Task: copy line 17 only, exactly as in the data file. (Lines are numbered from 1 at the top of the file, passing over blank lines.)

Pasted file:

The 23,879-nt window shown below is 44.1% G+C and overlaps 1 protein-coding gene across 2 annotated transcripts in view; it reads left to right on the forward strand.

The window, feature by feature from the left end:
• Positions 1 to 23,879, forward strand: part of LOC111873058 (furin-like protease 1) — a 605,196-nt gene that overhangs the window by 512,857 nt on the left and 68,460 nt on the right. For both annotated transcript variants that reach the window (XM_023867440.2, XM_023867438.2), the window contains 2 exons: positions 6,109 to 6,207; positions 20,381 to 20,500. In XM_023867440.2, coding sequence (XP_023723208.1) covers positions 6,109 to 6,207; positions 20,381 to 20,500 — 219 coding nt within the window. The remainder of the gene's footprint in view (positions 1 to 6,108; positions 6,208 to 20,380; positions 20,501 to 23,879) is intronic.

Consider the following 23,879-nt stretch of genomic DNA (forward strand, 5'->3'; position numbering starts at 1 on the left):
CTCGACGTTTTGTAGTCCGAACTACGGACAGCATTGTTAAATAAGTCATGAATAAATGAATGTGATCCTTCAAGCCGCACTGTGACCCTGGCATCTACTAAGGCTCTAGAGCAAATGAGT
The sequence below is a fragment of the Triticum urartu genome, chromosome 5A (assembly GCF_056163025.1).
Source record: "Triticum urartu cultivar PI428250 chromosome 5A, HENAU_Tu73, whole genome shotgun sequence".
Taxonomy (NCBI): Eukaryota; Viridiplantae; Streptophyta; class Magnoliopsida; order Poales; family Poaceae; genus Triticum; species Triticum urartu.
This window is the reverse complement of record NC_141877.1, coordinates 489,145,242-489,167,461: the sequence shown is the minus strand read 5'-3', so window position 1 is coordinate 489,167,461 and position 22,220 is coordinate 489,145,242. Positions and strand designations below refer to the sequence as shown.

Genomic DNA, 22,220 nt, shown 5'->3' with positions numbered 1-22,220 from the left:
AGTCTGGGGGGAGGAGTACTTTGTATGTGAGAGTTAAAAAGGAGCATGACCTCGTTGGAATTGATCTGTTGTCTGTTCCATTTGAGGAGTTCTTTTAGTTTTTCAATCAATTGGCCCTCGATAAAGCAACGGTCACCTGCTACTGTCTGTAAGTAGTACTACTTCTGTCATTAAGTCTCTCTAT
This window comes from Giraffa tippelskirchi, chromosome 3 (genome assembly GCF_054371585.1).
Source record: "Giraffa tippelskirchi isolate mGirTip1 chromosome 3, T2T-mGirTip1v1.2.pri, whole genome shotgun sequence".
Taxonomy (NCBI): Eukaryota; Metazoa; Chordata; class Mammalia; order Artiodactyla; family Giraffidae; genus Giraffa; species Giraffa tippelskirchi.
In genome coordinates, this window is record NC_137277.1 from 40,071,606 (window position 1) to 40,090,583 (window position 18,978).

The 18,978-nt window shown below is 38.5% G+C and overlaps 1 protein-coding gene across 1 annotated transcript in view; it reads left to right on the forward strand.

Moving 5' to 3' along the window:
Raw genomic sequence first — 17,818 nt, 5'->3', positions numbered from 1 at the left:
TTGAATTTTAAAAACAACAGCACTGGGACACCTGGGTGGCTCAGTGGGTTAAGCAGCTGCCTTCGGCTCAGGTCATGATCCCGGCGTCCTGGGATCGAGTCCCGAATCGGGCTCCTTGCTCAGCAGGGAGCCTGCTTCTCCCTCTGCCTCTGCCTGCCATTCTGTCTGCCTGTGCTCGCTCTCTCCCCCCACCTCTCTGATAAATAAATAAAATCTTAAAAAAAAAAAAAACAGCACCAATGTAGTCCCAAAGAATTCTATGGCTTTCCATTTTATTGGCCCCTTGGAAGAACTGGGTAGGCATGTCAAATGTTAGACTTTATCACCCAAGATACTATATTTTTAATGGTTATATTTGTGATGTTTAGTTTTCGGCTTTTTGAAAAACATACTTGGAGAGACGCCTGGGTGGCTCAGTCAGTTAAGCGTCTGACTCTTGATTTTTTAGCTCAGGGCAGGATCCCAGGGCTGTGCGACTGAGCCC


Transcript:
Moving 5' to 3' along the window: